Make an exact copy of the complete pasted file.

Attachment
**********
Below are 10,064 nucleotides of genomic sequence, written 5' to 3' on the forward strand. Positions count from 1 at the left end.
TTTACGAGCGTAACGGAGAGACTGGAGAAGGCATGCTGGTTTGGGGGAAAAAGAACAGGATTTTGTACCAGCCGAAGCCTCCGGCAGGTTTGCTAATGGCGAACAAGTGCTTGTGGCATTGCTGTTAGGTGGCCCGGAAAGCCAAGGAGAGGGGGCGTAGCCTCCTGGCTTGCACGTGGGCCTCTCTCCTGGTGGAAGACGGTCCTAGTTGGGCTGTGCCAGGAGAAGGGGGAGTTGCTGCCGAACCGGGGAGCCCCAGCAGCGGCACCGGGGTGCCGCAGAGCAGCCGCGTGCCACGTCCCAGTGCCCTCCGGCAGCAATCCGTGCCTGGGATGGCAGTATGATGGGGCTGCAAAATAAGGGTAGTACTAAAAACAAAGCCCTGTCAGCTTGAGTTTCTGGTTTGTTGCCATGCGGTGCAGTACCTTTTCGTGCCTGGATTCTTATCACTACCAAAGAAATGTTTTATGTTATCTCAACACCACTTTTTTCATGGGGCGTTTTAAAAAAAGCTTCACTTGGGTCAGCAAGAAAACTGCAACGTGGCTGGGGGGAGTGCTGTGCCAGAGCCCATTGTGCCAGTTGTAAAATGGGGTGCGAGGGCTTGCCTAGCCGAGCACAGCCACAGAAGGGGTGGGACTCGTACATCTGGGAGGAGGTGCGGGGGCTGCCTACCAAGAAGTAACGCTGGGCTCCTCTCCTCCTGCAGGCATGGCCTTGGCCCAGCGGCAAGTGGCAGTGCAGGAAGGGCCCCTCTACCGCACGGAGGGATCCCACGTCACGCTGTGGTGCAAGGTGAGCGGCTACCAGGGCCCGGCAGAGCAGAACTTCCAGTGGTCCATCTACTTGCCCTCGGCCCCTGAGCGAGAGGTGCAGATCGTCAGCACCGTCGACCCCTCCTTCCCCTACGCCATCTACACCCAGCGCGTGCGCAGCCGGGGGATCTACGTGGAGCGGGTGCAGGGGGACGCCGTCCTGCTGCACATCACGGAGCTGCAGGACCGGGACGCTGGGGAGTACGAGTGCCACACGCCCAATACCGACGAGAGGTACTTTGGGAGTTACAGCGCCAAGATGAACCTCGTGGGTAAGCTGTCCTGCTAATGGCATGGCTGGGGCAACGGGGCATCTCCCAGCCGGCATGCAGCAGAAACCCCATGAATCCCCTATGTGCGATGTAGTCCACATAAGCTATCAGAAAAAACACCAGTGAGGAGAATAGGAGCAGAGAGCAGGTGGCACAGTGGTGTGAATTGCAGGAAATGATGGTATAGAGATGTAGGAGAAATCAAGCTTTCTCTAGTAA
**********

Below are 10,064 nucleotides of genomic sequence, written 5' to 3' on the forward strand. Positions count from 1 at the left end.
TTTACGAGCGTAACGGAGAGACTGGAGAAGGCATGCTGGTTTGGGGGAAAAAGAACAGGATTTTGTACCAGCCGAAGCCTCCGGCAGGTTTGCTAATGGCGAACAAGTGCTTGTGGCATTGCTGTTAGGTGGCCCGGAAAGCCAAGGAGAGGGGGCGTAGCCTCCTGGCTTGCACGTGGGCCTCTCTCCTGGTGGAAGACGGTCCTAGTTGGGCTGTGCCAGGAGAAGGGGGAGTTGCTGCCGAACCGGGGAGCCCCAGCAGCGGCACCGGGGTGCCGCAGAGCAGCCGCGTGCCACGTCCCAGTGCCCTCCGGCAGCAATCCGTGCCTGGGATGGCAGTATGATGGGGCTGCAAAATAAGGGTAGTACTAAAAACAAAGCCCTGTCAGCTTGAGTTTCTGGTTTGTTGCCATGCGGTGCAGTACCTTTTCGTGCCTGGATTCTTATCACTACCAAAGAAATGTTTTATGTTATCTCAACACCACTTTTTTCATGGGGCGTTTTAAAAAAAGCTTCACTTGGGTCAGCAAGAAAACTGCAACGTGGCTGGGGGGAGTGCTGTGCCAGAGCCCATTGTGCCAGTTGTAAAATGGGGTGCGAGGGCTTGCCTAGCCGAGCACAGCCACAGAAGGGGTGGGACTCGTACATCTGGGAGGAGGTGCGGGGGCTGCCTACCAAGAAGTAACGCTGGGCTCCTCTCCTCCTGCAGGCATGGCCTTGGCCCAGCGGCAAGTGGCAGTGCAGGAAGGGCCCCTCTACCGCACGGAGGGATCCCACGTCACGCTGTGGTGCAAGGTGAGCGGCTACCAGGGCCCGGCAGAGCAGAACTTCCAGTGGTCCATCTACTTGCCCTCGGCCCCTGAGCGAGAGGTGCAGATCGTCAGCACCGTCGACCCCTCCTTCCCCTACGCCATCTACACCCAGCGCGTGCGCAGCCGGGGGATCTACGTGGAGCGGGTGCAGGGGGACGCCGTCCTGCTGCACATCACGGAGCTGCAGGACCGGGACGCTGGGGAGTACGAGTGCCACACGCCCAATACCGACGAGAGGTACTTTGGGAGTTACAGCGCCAAGATGAACCTCGTGGGTAAGCTGTCCTGCTAATGGCATGGCTGGGGCAACGGGGCATCTCCCAGCCGGCATGCAGCAGAAACCCCATGAATCCCCTATGTGCGATGTAGTCCACATAAGCTATCAGAAAAAACACCAGTGAGGAGAATAGGAGCAGAGAGCAGGTGGCACAGTGGTGTGAATTGCAGGAAATGATGGTATAGAGATGTAGGAGAAATCAAGCTTTCTCTAGTAA